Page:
From Anti- Piketty Chapter    17. Get Real: A Review of Thomas Piketty’s Capital in the 21st Century by Donald Boudreaux

The shrinking gap between the real economic fortunes of the rich and the rest of us should calm concerns about the political dangers of the expanding inequality of monetary fortunes. If economic inequality is destined to dangerously destabilize our political institutions, it would have to be inequality that is readily noticeable. But the 1 percent’s private art collections, solid gold Jacuzzis, and (least of all) bank accounts are not on display for the 99 percent to gaze upon enviously. Those things are invisible to the public. Unlike a hundred years ago when upper-income people (and only upper-income people) were regularly seen motoring in automobiles or strolling in their clean, pressed, and patch-free clothing into restaurants, even the super rich today are largely indistinguishable in public from middle-class Americans. If you happened past Jeff Bezos strolling down Fifth Avenue in Manhattan, you’d have no clue that he’s a billionaire. His dress, grooming, and physical health would look to the naked eye no different from that of countless middle-class Americans.

Piketty’s book itself ironically supports this point: progressives hail Capital in the 21st Century as supplying the best evidence yet that the trend of economic inequality has become, as Piketty describes it, “potentially terrifying” (2014, 571). But if people have to read a book to learn just how great is economic inequality, then that inequality is not salient to their daily lives.

Trump’s ‘Z’ Vote

from Selena Zito,  Why the generation after millennials will vote Republican

“Politically, Generation Z is liberal-moderate with social issues, like support for marriage equality and civil rights, and moderate-conservative with fiscal and security issues,” said Brauer.

“While many are not connected to the two major parties and lean independent, Gen Z’s inclinations generally fit moderate Republicans.”

The Republican Party, if it plays its cards right, could make lasting inroads with this generation, even at an early age — something the GOP has struggled with for decades.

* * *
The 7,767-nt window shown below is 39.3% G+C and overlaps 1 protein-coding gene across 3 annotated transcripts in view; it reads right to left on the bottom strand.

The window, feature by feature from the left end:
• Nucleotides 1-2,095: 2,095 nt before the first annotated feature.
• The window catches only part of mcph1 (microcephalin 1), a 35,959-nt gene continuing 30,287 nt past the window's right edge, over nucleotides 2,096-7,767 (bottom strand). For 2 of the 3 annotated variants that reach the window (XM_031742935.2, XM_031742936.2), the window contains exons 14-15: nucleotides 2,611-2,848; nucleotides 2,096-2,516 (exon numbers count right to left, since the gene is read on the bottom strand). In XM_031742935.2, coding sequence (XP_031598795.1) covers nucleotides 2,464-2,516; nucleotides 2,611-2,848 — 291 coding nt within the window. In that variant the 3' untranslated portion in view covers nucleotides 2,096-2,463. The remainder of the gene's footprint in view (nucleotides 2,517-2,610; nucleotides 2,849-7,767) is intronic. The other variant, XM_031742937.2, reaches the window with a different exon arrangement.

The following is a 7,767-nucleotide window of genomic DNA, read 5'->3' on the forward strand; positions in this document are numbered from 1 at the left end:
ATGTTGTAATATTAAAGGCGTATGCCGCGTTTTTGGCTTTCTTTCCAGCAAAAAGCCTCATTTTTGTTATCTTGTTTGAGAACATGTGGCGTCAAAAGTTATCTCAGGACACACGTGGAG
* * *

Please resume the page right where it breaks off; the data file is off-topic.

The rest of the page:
Had he been able to vote last November, Bloomstine definitely would have picked Donald Trump for president.

“I was not old enough to vote for him, but I was very engaged and informed all throughout the election,” Bloomstine said. “I liked most his independence from the political parties and his willingness to challenge them when he felt they were not serving the American people.”


This is a fascinating analysis

The Great Equalizer

Inequality is a core political controversy, usually referring to inequality in wealth or income, concepts which are not synonymous.  We tend to equate inequality in income with inequality in power, but that does not always hold true.  If it was the great progressive trend in the welfare state and redistribution would not have occurred.

But there is one part of our lives that is always equal:  time.  We all get 24 hours a day, which we get to choose how to spend. Even when incarcerated, one has some control.  This leads me to one of my pet peeves:  people who insist on stating how busy they are.

Are they bragging?  Complaining?  Admitting that they have no self-discipline or self-control to manage their own life? Are they trying to tell you that you are not important enough for them to spend time with?

When you cannot keep an appointment, return a call, or finish a job and the reason is because you are sooooooooooo busy, all I hear is how unimportant I am to you.

We all get 24 hours a day to spend as we choose.